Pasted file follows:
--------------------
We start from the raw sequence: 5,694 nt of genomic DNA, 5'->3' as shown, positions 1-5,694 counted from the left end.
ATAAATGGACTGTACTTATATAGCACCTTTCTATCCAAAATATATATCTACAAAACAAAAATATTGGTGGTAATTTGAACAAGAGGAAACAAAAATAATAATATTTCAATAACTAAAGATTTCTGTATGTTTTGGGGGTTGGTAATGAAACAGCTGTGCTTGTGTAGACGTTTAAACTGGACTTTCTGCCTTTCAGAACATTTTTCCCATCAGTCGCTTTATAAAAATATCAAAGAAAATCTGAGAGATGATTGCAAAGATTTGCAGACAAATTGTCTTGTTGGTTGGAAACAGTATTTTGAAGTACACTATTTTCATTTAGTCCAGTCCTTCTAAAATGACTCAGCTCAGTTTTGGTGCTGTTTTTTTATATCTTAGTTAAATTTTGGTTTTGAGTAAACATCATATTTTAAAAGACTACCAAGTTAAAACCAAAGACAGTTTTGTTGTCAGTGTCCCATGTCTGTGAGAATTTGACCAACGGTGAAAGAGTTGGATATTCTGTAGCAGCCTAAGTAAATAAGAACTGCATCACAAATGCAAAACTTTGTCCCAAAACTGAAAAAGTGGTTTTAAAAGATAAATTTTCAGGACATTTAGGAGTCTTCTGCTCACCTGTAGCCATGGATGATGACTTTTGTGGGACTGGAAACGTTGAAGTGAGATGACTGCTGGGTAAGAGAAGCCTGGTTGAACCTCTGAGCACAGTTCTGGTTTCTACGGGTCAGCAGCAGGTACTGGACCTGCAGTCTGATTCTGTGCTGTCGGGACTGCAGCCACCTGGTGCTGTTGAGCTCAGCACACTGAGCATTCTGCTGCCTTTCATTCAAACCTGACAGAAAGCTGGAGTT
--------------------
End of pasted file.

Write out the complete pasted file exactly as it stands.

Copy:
We start from the raw sequence: 5,694 nt of genomic DNA, 5'->3' as shown, positions 1-5,694 counted from the left end.
ATAAATGGACTGTACTTATATAGCACCTTTCTATCCAAAATATATATCTACAAAACAAAAATATTGGTGGTAATTTGAACAAGAGGAAACAAAAATAATAATATTTCAATAACTAAAGATTTCTGTATGTTTTGGGGGTTGGTAATGAAACAGCTGTGCTTGTGTAGACGTTTAAACTGGACTTTCTGCCTTTCAGAACATTTTTCCCATCAGTCGCTTTATAAAAATATCAAAGAAAATCTGAGAGATGATTGCAAAGATTTGCAGACAAATTGTCTTGTTGGTTGGAAACAGTATTTTGAAGTACACTATTTTCATTTAGTCCAGTCCTTCTAAAATGACTCAGCTCAGTTTTGGTGCTGTTTTTTTATATCTTAGTTAAATTTTGGTTTTGAGTAAACATCATATTTTAAAAGACTACCAAGTTAAAACCAAAGACAGTTTTGTTGTCAGTGTCCCATGTCTGTGAGAATTTGACCAACGGTGAAAGAGTTGGATATTCTGTAGCAGCCTAAGTAAATAAGAACTGCATCACAAATGCAAAACTTTGTCCCAAAACTGAAAAAGTGGTTTTAAAAGATAAATTTTCAGGACATTTAGGAGTCTTCTGCTCACCTGTAGCCATGGATGATGACTTTTGTGGGACTGGAAACGTTGAAGTGAGATGACTGCTGGGTAAGAGAAGCCTGGTTGAACCTCTGAGCACAGTTCTGGTTTCTACGGGTCAGCAGCAGGTACTGGACCTGCAGTCTGATTCTGTGCTGTCGGGACTGCAGCCACCTGGTGCTGTTGAGCTCAGCACACTGAGCATTCTGCTGCCTTTCATTCAAACCTGACAGAAAGCTGGAGTT